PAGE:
Sekaten is a week-long festival that celebrates Mawlid, the birthday of Prophet Muhammad (PBUH). In Yogyakarta, the event is a joyous celebration with the main event conducted at the Yogyakarta Palace. It is said that Sultan Hamengku Buwana I used the Sekaten (from the Arabic word syahadatain) celebrations to invite locals to embrace Islam. During the celebrations, offerings of food, vegetables, fruits and rice from the palace in the shape of a mountain called gunungan is blessed and distributed among the congregation. Symbolising prosperity, many take the sacred food home to be scattered in the fields for a bountiful harvest and to avert disasters.
At Depok Beach, on the southern outskirts of Yogyakarta, locals, especially fishermen and coastal dwellers, gather to offer gunungan to the ocean. The mountain-shaped offering is presented to the sea in hope that the sea will reciprocate with a good catch and protect the people from harm.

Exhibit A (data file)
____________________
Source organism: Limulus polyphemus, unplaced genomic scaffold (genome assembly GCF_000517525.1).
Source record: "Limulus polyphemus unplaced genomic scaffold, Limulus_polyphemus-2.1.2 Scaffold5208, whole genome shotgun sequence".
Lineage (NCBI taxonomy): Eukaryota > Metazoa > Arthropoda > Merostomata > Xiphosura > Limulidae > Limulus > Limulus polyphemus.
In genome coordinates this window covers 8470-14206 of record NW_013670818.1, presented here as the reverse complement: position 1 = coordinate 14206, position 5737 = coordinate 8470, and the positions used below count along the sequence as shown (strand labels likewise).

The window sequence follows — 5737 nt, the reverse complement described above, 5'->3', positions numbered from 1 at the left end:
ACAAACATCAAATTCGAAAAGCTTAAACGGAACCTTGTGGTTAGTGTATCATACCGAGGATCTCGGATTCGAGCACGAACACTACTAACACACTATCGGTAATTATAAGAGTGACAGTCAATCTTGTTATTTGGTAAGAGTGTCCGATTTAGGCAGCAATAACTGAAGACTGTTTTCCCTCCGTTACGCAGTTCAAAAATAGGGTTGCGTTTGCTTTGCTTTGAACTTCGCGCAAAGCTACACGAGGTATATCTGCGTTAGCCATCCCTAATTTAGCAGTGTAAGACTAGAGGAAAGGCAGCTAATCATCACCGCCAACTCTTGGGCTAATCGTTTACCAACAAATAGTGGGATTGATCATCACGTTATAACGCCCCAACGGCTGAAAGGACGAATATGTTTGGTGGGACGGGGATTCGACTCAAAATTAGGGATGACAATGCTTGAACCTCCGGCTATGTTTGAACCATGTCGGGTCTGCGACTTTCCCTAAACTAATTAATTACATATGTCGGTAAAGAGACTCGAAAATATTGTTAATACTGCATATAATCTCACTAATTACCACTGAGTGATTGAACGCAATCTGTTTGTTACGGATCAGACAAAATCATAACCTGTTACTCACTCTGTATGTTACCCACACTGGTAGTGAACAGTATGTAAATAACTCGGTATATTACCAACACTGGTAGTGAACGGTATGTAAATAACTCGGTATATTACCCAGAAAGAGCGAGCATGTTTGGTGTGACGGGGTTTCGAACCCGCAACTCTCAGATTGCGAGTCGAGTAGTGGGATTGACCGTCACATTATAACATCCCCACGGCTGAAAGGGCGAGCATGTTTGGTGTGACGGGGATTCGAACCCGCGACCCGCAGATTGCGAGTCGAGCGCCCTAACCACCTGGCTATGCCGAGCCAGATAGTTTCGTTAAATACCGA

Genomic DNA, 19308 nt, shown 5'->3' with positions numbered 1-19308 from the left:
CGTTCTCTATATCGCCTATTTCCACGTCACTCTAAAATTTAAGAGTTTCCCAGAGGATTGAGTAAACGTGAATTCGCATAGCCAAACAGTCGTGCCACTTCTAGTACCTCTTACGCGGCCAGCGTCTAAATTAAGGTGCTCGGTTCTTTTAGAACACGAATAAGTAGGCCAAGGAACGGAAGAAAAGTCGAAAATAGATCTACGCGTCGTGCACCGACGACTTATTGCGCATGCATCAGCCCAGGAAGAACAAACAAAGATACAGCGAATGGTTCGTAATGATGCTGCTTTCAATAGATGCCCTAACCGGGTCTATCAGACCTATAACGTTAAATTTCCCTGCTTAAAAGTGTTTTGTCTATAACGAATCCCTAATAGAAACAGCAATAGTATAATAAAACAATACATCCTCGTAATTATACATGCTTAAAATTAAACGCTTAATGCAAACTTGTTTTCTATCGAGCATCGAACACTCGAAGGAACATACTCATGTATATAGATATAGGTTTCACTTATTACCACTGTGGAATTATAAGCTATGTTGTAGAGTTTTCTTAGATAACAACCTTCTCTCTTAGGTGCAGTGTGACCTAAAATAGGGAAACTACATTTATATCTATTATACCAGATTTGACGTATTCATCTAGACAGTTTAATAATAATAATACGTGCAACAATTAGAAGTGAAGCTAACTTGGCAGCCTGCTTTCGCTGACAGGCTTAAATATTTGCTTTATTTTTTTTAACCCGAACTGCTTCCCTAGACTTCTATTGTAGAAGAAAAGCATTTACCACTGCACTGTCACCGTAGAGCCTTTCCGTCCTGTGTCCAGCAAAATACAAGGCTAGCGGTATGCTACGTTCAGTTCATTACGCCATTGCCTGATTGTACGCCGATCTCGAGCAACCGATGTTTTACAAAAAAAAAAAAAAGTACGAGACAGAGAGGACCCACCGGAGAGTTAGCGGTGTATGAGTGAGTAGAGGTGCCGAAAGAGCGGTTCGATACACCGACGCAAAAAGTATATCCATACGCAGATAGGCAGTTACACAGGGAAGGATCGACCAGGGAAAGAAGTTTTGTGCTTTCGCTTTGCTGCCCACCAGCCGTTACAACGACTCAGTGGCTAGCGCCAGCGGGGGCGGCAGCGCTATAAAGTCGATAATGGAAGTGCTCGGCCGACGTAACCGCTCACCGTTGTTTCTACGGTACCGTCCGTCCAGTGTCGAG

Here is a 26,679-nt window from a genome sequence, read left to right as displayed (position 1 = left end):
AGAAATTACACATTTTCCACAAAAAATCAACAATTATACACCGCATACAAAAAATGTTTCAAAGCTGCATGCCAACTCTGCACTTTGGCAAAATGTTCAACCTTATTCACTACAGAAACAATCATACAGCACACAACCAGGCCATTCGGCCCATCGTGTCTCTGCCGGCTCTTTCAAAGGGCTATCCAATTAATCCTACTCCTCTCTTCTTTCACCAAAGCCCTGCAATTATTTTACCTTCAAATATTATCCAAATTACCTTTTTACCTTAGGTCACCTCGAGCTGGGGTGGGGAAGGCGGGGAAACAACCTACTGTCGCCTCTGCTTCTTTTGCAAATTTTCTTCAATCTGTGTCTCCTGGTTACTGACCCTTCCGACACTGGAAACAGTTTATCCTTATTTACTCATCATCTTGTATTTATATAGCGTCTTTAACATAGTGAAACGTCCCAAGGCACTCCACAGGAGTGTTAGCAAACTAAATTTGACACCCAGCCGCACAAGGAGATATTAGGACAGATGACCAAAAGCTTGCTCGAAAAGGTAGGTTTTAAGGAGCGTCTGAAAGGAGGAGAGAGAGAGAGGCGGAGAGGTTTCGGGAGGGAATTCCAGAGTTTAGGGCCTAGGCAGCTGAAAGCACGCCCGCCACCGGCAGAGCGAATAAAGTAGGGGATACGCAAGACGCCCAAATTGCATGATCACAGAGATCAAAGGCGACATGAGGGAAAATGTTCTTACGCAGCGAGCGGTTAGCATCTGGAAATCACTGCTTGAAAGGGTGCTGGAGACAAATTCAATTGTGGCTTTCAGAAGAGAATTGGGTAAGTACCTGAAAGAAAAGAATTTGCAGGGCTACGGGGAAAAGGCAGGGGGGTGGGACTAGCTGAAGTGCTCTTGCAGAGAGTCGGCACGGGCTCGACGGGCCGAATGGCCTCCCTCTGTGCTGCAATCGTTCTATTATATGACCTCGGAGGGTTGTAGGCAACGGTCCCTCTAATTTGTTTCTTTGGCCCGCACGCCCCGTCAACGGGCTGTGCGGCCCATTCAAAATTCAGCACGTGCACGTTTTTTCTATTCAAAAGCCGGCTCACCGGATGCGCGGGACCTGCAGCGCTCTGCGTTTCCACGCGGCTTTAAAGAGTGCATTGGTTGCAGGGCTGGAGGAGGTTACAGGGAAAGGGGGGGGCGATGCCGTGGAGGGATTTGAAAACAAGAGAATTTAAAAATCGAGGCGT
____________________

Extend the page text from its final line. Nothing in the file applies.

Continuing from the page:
As the gunungan is set out to sea, the waves wash the fruits, vegetable and rice stalks back to the beach. Local enthusiastically grab these blessed offerings hoping that consuming them will bring good luck and prosperity.
The gunungan is a truly interesting study of the local ethos as it stems from the Javanism principle that mountains represent nirvana (a transcendent state attained as a result of being released from the cycle of rebirth) and are the dwelling place of spirits and deities. An offering shaped like a mountain pays respect to this belief and provides a physical manifestation of man’s grateful offerings (sajen wilujengan in Javanese) to the gods.
JAVANESE NEW YEAR
Similar mystical practices deeply rooted in Javanism take place in the city of Solo during the Javanese New Year, which is celebrated during the same time as the Islamic New Year; Sultan Agung of Mataram (1613 – 1645) adapted the local calendar to the Islamic one.
What’s unique about this celebration is the inclusion of the Javanism ritual of the Procession of the Water Buffalo named Kebo Bule. Thousands gather at the palace compound to accompany an albino water buffalo that is believed to have descended from a mythical buffalo called Kyai Slamet. During the procession, Javanese people wait for the buffalo to defecate and later, jostle to collect the dung. Locals believe that the excrement will bring fertility and a good harvest, which makes sense as cow dung does fertilise the earth, thus symbolising bounty and fertility.